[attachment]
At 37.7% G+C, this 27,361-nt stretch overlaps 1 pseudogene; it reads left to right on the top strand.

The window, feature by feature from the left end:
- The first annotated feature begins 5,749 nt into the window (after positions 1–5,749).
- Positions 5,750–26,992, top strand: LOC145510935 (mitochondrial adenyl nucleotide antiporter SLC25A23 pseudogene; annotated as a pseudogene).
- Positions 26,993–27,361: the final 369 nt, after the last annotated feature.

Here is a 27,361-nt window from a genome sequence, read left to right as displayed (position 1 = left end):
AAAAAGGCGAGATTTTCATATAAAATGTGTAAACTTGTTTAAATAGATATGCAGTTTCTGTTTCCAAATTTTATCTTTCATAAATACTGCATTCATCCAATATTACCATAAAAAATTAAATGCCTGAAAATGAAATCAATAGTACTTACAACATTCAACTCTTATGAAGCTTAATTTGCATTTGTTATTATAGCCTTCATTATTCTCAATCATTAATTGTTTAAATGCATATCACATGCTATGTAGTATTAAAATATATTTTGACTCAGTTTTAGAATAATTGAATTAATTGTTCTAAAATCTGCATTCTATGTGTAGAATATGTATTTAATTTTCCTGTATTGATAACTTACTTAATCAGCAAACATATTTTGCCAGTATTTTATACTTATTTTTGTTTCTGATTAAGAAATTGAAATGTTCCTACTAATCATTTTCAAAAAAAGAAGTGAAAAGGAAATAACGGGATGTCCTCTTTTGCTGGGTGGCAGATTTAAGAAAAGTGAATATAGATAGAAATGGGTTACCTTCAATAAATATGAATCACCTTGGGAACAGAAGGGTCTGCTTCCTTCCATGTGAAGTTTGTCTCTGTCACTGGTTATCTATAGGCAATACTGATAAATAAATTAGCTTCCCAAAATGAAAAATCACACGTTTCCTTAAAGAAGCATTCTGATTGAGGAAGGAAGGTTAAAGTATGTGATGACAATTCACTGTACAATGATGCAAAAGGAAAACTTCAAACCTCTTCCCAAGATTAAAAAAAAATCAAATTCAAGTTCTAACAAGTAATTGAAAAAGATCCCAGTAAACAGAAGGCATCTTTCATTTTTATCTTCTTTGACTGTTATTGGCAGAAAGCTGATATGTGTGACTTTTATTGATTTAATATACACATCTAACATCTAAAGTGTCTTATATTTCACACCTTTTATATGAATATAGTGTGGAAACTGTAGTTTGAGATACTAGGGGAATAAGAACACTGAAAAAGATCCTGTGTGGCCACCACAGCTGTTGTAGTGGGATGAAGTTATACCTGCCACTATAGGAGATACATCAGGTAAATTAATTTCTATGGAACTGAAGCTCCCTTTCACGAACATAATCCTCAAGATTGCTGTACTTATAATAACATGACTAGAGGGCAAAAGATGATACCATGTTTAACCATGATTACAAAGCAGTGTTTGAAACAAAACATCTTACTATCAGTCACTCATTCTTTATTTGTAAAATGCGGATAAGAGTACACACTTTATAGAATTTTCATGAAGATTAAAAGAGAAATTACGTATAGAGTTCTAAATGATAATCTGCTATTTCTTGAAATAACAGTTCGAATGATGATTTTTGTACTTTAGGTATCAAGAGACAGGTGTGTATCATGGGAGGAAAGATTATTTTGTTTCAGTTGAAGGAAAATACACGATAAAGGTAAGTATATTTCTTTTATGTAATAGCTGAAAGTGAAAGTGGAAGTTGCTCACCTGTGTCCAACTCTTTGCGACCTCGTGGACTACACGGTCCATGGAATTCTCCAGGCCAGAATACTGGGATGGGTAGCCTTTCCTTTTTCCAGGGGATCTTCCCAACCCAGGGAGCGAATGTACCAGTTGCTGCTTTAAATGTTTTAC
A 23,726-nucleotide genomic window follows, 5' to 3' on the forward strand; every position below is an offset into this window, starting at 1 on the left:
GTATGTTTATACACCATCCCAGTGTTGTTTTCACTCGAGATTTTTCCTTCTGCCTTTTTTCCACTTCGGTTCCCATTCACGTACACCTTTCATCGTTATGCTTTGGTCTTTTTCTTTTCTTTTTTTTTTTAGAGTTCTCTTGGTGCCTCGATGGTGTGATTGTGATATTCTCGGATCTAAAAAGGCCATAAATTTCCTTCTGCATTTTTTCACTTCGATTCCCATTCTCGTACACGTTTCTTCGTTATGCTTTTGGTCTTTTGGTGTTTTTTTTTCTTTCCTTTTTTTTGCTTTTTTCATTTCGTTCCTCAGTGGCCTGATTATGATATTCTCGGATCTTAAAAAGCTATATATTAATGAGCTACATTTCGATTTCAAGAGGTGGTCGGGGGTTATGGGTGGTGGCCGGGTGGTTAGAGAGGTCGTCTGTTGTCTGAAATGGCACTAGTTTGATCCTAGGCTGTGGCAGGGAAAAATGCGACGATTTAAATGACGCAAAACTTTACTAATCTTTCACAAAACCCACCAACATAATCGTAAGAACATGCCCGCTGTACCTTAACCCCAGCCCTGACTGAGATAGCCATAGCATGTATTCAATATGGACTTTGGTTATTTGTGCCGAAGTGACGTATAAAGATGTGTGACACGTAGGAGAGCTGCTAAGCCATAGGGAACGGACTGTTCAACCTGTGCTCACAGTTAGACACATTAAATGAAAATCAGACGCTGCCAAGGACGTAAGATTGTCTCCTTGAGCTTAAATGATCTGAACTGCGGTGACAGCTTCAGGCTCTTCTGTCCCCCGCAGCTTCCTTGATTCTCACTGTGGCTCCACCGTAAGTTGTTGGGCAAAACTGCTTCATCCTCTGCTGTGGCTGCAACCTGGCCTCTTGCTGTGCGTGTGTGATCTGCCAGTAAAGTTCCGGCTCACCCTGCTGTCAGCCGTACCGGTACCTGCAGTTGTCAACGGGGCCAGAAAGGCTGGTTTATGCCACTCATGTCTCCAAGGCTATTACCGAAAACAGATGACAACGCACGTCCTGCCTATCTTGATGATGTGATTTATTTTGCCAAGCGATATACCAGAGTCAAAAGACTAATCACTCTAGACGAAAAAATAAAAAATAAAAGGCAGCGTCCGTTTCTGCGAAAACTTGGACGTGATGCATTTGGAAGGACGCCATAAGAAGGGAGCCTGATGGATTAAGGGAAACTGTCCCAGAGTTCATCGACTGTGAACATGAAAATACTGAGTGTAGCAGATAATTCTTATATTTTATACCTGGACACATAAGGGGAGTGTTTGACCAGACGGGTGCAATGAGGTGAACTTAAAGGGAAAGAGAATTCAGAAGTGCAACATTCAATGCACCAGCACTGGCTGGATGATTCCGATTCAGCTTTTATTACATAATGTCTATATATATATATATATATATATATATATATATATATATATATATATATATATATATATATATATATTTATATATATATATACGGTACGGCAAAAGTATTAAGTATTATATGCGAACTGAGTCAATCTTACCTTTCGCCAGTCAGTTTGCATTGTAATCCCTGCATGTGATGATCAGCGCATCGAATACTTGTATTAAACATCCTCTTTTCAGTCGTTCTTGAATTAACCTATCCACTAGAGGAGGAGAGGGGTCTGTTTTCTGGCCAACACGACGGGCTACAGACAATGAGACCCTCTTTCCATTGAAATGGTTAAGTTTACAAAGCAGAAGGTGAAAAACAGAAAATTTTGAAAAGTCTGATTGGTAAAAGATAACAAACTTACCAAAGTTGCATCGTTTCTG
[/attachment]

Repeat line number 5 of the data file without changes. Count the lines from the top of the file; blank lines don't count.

- Positions 26,993–27,361: the final 369 nt, after the last annotated feature.